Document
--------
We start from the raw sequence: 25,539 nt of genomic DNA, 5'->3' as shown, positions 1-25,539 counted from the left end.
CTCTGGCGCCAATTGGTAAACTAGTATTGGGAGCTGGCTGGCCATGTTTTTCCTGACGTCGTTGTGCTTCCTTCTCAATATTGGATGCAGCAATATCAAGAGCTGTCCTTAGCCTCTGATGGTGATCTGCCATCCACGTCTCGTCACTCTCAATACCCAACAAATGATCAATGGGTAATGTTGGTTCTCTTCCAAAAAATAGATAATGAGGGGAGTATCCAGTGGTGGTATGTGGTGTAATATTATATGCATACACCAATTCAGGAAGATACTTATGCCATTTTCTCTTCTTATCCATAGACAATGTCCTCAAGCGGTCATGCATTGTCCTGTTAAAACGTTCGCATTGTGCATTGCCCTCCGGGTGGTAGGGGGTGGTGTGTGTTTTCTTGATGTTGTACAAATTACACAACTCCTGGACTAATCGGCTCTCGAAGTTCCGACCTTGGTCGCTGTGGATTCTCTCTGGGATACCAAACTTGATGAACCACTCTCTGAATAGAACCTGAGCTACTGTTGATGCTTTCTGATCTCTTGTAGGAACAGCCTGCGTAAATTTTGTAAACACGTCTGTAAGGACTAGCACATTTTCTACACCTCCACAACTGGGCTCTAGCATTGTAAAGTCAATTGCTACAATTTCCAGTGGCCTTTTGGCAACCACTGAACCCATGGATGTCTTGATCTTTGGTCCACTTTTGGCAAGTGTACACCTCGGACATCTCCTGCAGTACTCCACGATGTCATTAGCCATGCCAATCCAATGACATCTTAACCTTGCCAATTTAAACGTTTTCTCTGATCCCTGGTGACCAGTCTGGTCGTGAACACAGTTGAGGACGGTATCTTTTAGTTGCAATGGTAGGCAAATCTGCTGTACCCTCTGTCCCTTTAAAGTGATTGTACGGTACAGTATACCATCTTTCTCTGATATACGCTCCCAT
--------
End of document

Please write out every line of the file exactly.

We start from the raw sequence: 25,539 nt of genomic DNA, 5'->3' as shown, positions 1-25,539 counted from the left end.
CTCTGGCGCCAATTGGTAAACTAGTATTGGGAGCTGGCTGGCCATGTTTTTCCTGACGTCGTTGTGCTTCCTTCTCAATATTGGATGCAGCAATATCAAGAGCTGTCCTTAGCCTCTGATGGTGATCTGCCATCCACGTCTCGTCACTCTCAATACCCAACAAATGATCAATGGGTAATGTTGGTTCTCTTCCAAAAAATAGATAATGAGGGGAGTATCCAGTGGTGGTATGTGGTGTAATATTATATGCATACACCAATTCAGGAAGATACTTATGCCATTTTCTCTTCTTATCCATAGACAATGTCCTCAAGCGGTCATGCATTGTCCTGTTAAAACGTTCGCATTGTGCATTGCCCTCCGGGTGGTAGGGGGTGGTGTGTGTTTTCTTGATGTTGTACAAATTACACAACTCCTGGACTAATCGGCTCTCGAAGTTCCGACCTTGGTCGCTGTGGATTCTCTCTGGGATACCAAACTTGATGAACCACTCTCTGAATAGAACCTGAGCTACTGTTGATGCTTTCTGATCTCTTGTAGGAACAGCCTGCGTAAATTTTGTAAACACGTCTGTAAGGACTAGCACATTTTCTACACCTCCACAACTGGGCTCTAGCATTGTAAAGTCAATTGCTACAATTTCCAGTGGCCTTTTGGCAACCACTGAACCCATGGATGTCTTGATCTTTGGTCCACTTTTGGCAAGTGTACACCTCGGACATCTCCTGCAGTACTCCACGATGTCATTAGCCATGCCAATCCAATGACATCTTAACCTTGCCAATTTAAACGTTTTCTCTGATCCCTGGTGACCAGTCTGGTCGTGAACACAGTTGAGGACGGTATCTTTTAGTTGCAATGGTAGGCAAATCTGCTGTACCCTCTGTCCCTTTAAAGTGATTGTACGGTACAGTATACCATCTTTCTCTGATATACGCTCCCAT